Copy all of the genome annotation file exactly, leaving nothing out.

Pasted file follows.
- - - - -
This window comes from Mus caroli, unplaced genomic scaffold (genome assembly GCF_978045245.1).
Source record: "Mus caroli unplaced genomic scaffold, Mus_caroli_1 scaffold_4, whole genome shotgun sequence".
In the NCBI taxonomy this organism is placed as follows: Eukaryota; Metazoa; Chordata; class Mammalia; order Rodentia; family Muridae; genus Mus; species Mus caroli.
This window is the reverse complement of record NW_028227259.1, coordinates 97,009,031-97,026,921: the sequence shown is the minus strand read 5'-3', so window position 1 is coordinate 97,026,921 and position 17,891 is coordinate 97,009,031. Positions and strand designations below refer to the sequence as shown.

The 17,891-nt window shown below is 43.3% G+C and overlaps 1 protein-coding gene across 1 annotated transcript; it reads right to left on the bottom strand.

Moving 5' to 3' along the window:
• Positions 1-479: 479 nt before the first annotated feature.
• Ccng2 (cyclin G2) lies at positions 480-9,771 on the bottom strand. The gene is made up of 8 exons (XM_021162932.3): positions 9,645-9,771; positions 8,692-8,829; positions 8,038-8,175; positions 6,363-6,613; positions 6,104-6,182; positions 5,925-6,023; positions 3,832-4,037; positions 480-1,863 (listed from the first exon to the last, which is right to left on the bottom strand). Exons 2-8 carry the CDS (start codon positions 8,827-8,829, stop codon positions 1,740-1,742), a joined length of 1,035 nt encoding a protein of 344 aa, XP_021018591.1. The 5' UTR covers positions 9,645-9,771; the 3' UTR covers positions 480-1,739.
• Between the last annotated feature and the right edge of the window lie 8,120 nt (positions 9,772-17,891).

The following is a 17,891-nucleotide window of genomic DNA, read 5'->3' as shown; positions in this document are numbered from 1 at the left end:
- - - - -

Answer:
This window comes from Mus caroli, unplaced genomic scaffold (genome assembly GCF_978045245.1).
Source record: "Mus caroli unplaced genomic scaffold, Mus_caroli_1 scaffold_4, whole genome shotgun sequence".
In the NCBI taxonomy this organism is placed as follows: Eukaryota; Metazoa; Chordata; class Mammalia; order Rodentia; family Muridae; genus Mus; species Mus caroli.
This window is the reverse complement of record NW_028227259.1, coordinates 97,009,031-97,026,921: the sequence shown is the minus strand read 5'-3', so window position 1 is coordinate 97,026,921 and position 17,891 is coordinate 97,009,031. Positions and strand designations below refer to the sequence as shown.

The 17,891-nt window shown below is 43.3% G+C and overlaps 1 protein-coding gene across 1 annotated transcript; it reads right to left on the bottom strand.

Moving 5' to 3' along the window:
• Positions 1-479: 479 nt before the first annotated feature.
• Ccng2 (cyclin G2) lies at positions 480-9,771 on the bottom strand. The gene is made up of 8 exons (XM_021162932.3): positions 9,645-9,771; positions 8,692-8,829; positions 8,038-8,175; positions 6,363-6,613; positions 6,104-6,182; positions 5,925-6,023; positions 3,832-4,037; positions 480-1,863 (listed from the first exon to the last, which is right to left on the bottom strand). Exons 2-8 carry the CDS (start codon positions 8,827-8,829, stop codon positions 1,740-1,742), a joined length of 1,035 nt encoding a protein of 344 aa, XP_021018591.1. The 5' UTR covers positions 9,645-9,771; the 3' UTR covers positions 480-1,739.
• Between the last annotated feature and the right edge of the window lie 8,120 nt (positions 9,772-17,891).

The following is a 17,891-nucleotide window of genomic DNA, read 5'->3' as shown; positions in this document are numbered from 1 at the left end: